Immediately after the end of the Civil War, there were many local ceremonies honoring slain soldiers. A fraternal organization for surviving soldiers of the Union Army designated May 30, 1868, for placing flowers (decorating) on the graves of Union and Confederate soldiers buried in Arlington National Cemetery. Decoration Day was born. Eventually the day was broadened to honor the fallen of all the armed services.
In 1915, Moina Michael wrote:
In 1971, the U.S. Congress changed the date of Memorial Day to the last Monday in May, coupling the day to a weekend. That changed everything. No longer a day only for remembering fallen soldiers, it is now a weekend signalling the start of summer and the many days of play sure to follow. Memorial Day has been secularized. I wish Congress would decouple Memorial Day from weekends, and restore Decoration Day to May 30.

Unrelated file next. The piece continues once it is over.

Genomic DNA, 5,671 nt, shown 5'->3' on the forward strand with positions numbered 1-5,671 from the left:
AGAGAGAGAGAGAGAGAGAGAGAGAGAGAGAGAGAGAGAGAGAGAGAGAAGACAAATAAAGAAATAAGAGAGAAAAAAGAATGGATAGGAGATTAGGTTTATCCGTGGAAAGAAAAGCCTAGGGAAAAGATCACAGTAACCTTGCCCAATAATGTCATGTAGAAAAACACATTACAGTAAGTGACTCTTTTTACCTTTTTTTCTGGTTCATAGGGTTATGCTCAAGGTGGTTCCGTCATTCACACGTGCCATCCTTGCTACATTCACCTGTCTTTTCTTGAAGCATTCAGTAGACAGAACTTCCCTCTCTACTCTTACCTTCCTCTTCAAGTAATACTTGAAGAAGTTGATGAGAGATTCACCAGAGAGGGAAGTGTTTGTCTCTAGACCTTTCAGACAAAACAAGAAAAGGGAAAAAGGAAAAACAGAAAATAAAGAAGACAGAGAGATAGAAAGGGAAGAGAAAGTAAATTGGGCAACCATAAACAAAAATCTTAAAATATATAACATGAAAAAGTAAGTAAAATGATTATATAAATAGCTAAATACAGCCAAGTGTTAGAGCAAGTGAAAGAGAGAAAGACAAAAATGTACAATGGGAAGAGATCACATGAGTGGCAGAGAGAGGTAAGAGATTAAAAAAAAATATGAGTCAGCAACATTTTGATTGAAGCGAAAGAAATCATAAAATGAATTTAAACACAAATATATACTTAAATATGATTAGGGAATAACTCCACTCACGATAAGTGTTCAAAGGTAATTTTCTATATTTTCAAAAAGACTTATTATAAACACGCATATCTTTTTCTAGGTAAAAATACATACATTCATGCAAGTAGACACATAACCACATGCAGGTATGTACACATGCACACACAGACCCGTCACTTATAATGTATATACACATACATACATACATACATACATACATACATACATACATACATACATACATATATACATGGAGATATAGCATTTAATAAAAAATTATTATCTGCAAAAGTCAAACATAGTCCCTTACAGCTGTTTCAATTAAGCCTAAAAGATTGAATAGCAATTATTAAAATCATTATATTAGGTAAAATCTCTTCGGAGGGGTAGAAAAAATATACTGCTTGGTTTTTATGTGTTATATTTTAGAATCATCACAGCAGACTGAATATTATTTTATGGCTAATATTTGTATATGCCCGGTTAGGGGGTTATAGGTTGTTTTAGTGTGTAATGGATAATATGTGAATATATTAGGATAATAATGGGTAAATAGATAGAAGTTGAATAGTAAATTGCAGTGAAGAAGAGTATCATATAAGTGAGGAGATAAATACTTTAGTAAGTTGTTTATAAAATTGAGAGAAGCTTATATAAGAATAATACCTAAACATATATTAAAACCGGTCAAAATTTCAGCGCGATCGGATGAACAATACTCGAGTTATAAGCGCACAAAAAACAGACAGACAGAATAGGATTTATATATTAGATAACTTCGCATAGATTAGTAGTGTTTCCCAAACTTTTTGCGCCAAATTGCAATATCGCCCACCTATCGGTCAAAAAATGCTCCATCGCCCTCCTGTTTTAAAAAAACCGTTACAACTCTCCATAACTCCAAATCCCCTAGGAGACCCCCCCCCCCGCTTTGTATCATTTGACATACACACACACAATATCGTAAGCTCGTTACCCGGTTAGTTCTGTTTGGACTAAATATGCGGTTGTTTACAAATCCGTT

Today, I ask my American readers to spend some time in remembrance of those who have fallen in military service to the country, and to reflect on the significance of their sacrifice.
Debit and credit – – David Albrecht